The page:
Malaysia

PKR election agent claims DAP’s majority could have been more

KUALA LUMPUR, May 17 — A PKR election agent today claimed that the DAP would have won yesterday’s Sibu polls with a majority of at least 1,000 votes if not for alleged discrepancies in postal votes.

Pahang PKR secretariat director Zaidi Ahmad, who was appointed by the party as the team leader in charge of monitoring the postal votes during the polls, told The Malaysian Insider today that at least 700 more ballot papers for the postal voters should have been rejected.

“They only allowed the rejection of 208 but we were there and we knew of the irregularities,” he said when contacted today.

He claimed that the DAP clinched its narrow win because of the Pakatan Rakyat’s team of election observers for the postal votes who had worked hard to ensure that the discrepancies were minimised.

“When I saw the tally for the regular votes and how DAP was only leading by 2,500-odd votes, I knew that we had to do our best to ensure that we scrutinise the postal votes very carefully.

“If we had relaxed our vigilance, they would have sailed through and Barisan Nasional would have won the by-election,” he said.

In yesterday’s polls, the DAP was a hair’s breadth away from losing when its candidate Wong Ho Leng polled 18,845 votes against SUPP’s Robert Lau Hui Yew’s 18,447 and independent Narawi Haron’s 232.

The opposition party wrested BN’s Sibu fort away with a mere 398-vote majority.

Zaidi pointed out that this would not have happened if the 208 postal votes were not declared spoilt and the 170 ballot papers for what he claimed were “phantom postal voters” were returned and added to the tally.

“If you add up the two, you get 398 votes... the exact number of the majority that DAP won with,” he said.

Zaidi said the 208 postal votes were rejected after discrepancies were discovered on many of the Form 2, which contains information on the identities of the voters.

“These forms state the names, identification numbers and information about the voters and are supposed to be signed by the voters themselves as well as their witnesses.

“However, we noticed that there was something wrong with the signatures — the same witness would sign differently on different forms and on some forms, the voters themselves did not even sign them. This means that others had signed on their behalf,” he said.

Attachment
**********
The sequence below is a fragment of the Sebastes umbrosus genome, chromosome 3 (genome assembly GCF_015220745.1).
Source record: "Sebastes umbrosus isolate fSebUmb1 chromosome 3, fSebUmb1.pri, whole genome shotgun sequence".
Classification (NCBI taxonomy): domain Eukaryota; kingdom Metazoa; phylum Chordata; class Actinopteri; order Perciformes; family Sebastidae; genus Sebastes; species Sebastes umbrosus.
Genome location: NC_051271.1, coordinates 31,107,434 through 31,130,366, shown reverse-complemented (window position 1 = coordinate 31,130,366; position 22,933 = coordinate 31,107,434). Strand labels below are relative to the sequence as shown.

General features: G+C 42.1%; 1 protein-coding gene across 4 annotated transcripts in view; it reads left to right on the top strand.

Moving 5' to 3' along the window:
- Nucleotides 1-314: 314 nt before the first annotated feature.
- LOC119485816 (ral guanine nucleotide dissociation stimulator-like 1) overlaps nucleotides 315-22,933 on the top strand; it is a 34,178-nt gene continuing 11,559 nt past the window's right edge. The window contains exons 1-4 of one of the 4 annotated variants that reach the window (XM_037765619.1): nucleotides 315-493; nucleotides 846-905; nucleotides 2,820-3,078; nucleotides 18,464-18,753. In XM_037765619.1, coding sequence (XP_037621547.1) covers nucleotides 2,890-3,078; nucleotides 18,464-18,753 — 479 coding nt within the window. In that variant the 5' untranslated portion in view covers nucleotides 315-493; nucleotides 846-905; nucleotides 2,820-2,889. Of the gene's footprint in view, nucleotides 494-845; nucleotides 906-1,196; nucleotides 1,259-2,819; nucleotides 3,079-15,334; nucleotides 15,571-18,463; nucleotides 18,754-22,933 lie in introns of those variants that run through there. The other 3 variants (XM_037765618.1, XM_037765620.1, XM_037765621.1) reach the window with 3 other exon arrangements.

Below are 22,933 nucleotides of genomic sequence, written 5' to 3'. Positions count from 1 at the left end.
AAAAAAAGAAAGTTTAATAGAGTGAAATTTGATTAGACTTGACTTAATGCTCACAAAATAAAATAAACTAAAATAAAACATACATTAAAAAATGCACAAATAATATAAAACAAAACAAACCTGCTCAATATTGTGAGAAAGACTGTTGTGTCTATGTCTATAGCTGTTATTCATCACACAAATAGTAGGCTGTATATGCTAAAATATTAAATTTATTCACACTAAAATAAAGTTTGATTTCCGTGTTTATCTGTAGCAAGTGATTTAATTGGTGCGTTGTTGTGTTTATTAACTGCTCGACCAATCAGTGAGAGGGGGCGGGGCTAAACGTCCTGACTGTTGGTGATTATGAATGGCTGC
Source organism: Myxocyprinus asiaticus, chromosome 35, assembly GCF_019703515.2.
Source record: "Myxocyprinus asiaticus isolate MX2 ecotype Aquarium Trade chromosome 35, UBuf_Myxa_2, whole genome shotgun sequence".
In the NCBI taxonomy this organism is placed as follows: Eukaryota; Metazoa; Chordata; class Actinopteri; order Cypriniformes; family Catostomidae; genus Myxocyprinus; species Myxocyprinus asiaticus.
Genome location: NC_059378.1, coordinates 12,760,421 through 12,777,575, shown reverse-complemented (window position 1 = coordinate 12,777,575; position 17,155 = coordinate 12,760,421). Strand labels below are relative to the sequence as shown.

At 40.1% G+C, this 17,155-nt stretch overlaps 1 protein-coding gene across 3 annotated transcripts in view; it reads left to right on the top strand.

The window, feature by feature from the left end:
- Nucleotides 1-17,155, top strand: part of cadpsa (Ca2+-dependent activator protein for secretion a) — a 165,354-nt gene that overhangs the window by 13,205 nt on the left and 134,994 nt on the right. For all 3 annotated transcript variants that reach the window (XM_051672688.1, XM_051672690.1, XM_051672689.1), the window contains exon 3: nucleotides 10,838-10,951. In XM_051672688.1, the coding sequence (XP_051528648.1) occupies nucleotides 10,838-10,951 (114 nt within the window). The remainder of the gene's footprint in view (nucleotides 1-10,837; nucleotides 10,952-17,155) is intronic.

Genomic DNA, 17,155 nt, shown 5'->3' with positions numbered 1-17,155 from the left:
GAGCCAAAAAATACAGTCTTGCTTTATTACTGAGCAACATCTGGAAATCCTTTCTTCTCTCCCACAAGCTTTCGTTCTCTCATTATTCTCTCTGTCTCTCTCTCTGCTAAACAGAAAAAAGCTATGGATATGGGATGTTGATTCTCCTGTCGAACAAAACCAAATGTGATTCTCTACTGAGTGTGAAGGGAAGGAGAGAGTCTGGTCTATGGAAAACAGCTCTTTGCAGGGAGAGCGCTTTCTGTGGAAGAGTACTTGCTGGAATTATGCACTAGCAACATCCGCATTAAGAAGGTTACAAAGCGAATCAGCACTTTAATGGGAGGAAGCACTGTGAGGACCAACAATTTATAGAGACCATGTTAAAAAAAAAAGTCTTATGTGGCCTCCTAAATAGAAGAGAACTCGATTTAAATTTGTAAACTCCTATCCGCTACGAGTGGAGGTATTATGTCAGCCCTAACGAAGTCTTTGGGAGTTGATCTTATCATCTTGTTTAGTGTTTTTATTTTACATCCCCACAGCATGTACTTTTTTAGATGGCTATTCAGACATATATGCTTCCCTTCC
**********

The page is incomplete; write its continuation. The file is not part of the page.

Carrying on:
Zaidi said that only after persistent complaints from the PR’s election agents, Election Commission officials agreed to consider 208 ballot papers from the postal votes as spoilt votes.

Of the 2,827 ballot papers issued for postal votes, BN won 2,323 votes, DAP won 70, the independent won 36 while 208 were considered spoilt.

As such, during yesterday’s vote-tallying process, the announcement of the results was delayed because of arguments over the discrepancies.

By convention, the tallying for postal votes is usually conducted earlier.

“In actual fact, there were at least between 700 and 800 postal votes that had discrepancies but the EC disallowed these from being considered as spoilt,” Zaidi claimed.

He also pointed out another discrepancy in the polling process when people posing as EC workers attempted to cast their votes on polling day yesterday.

“The EC workers have already registered themselves as postal voters and the postal voting was supposed to have taken place on May 13 and 14. It was suspicious that they appeared on Sunday to cast their votes,” he said.

He noted that this meant that the ballot papers had been taken out and sold to “phantom voters”.

“We stopped 170 of them because we how they were dressed and we knew that they were lying.

“Some of them fled when we asked for their identity card numbers and they never returned,” said Zaidi.

He said he even had incriminating photos of the purported “phantom voters”, adding that he would post them up online soon.

“This shows that if the by-election had truly been run properly, DAP could have won with a much bigger majority,” he said.

Indeed, if Zaidi’s claims prove true and at least 700 more postal votes were rejected as spoilt, DAP could have won yesterday’s polls with a majority of a little over 1,000.

“We hope the EC explains the discrepancies and the fact that they are not independent agents but they work for the BN,” Zaidi said.

DAP organising secretary Teresa Kok said that if it had not been for the election agents employed by the PR to monitor the by-election, the BN would have walked away as winners in Sibu.

“These people were truly the unsung heroes for us,” she said.

 

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